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Album Review

All the kudos Neil Young earned for Rust Never Sleeps he lost for Live Rust, the double-LP live album released four months later. Live Rust was the soundtrack to Young's concert film Rust Never Sleeps (he had wanted to give it that title, but Reprise vetoed the idea, fearing confusion with the earlier album), and likewise was recorded October 22, 1978, at the Cow Palace in San Francisco. But much of the Rust Never Sleeps album had been recorded on the same tour, and Live Rust repeated four songs from that disc; besides, since Young had released the career retrospective Decade in 1977, critics felt he was unfairly recycling his older material and repeating his new material. In retrospect, however, Live Rust, now a single 74-minute CD, comes off as an excellent Neil Young live album and career summary, starting with the early song "Sugar Mountain" and running through then-new songs like "My My, Hey Hey (Out of the Blue)" and "Powderfinger." Young is effective in both his acoustic folksinger and hard-rocking Crazy Horse bandleader modes. The various distractions of the concert itself and the film, such as the pretentious props and cowled roadies, are absent, and what's left is a terrific Neil Young concert recording.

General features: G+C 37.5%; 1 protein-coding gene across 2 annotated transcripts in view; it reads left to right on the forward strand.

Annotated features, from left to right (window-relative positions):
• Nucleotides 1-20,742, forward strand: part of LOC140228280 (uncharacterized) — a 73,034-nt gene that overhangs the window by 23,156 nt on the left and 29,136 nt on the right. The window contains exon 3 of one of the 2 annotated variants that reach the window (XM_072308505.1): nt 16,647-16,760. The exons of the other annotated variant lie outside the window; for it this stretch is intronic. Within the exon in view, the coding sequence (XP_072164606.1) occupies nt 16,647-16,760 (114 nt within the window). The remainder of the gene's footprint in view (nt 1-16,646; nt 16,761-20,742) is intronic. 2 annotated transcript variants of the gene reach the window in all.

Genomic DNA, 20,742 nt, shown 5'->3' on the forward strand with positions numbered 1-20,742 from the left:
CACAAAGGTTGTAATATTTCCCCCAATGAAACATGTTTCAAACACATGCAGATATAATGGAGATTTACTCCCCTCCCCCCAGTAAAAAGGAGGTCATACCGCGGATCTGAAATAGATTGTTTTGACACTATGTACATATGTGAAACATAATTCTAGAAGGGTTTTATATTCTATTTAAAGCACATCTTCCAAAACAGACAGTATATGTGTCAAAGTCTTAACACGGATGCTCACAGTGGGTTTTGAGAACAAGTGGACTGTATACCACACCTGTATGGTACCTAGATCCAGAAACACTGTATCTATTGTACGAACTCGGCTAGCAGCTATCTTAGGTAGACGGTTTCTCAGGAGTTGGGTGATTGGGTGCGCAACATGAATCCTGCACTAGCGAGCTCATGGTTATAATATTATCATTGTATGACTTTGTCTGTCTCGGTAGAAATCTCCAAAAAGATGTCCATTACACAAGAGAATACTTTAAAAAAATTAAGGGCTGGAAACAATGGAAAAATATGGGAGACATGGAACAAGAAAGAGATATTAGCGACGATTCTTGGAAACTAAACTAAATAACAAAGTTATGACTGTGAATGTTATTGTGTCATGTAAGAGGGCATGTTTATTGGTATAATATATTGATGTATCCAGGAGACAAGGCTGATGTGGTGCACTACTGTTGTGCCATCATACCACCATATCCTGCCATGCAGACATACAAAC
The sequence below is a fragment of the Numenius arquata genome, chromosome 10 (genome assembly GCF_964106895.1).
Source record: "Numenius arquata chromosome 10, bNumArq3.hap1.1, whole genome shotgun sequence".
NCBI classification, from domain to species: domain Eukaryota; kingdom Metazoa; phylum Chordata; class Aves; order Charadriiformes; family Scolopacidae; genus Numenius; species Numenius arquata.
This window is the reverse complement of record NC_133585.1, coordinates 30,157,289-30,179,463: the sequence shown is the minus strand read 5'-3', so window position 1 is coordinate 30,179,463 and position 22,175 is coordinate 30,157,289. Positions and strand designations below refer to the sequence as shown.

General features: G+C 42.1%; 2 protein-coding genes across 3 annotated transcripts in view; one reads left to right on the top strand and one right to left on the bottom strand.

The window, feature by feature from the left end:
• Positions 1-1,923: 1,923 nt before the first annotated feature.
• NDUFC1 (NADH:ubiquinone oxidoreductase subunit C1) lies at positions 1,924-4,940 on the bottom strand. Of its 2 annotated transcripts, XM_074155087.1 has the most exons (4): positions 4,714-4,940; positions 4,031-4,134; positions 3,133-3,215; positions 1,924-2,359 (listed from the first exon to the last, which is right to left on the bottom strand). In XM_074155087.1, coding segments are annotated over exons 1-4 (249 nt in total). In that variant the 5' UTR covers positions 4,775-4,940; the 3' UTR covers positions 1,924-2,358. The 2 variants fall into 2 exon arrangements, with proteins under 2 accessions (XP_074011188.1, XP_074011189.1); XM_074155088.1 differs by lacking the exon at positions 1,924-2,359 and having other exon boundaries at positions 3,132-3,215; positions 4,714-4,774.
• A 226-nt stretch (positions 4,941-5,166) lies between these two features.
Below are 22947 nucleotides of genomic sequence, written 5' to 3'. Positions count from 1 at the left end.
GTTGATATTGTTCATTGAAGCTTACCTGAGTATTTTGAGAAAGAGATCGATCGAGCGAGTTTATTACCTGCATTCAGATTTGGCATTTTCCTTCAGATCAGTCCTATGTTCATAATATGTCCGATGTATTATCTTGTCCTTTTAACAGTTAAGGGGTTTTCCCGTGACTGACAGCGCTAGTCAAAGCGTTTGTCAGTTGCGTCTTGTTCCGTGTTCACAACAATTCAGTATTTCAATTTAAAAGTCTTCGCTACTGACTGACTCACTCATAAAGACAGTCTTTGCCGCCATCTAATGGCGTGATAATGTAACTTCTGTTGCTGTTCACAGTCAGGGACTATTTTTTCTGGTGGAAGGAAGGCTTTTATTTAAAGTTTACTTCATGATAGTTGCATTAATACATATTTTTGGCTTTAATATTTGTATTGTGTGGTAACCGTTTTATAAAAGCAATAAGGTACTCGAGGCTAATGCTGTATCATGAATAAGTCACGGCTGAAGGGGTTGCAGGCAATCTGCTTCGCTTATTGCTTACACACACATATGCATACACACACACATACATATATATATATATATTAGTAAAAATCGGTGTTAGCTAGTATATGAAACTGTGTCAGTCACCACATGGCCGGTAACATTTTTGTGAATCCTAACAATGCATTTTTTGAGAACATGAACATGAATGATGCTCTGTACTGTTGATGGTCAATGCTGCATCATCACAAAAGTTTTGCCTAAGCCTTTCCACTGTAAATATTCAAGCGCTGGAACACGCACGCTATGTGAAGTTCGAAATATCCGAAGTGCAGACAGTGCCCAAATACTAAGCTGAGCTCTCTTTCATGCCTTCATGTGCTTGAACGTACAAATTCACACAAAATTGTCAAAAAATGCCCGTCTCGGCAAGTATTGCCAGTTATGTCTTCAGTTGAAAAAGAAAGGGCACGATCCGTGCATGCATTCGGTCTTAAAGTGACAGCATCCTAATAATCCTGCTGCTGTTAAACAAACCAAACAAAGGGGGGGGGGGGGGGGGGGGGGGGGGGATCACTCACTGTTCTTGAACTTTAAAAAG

Born: 12 November 1945 in Toronto, Ontario, Canada

Genre: Rock

Years Active: '60s, '70s, '80s, '90s, '00s, '10s

After Neil Young left the California folk-rock band Buffalo Springfield in 1968, he slowly established himself as one of the most influential and idiosyncratic singer/songwriters of his generation. Young's body of work ranks second only to Bob Dylan in terms of depth, and he was able to sustain his critical reputation, as well as record sales, for a longer period of time than Dylan, partially because of his willfully perverse work ethic. From the beginning of his solo career in the late '60s through...
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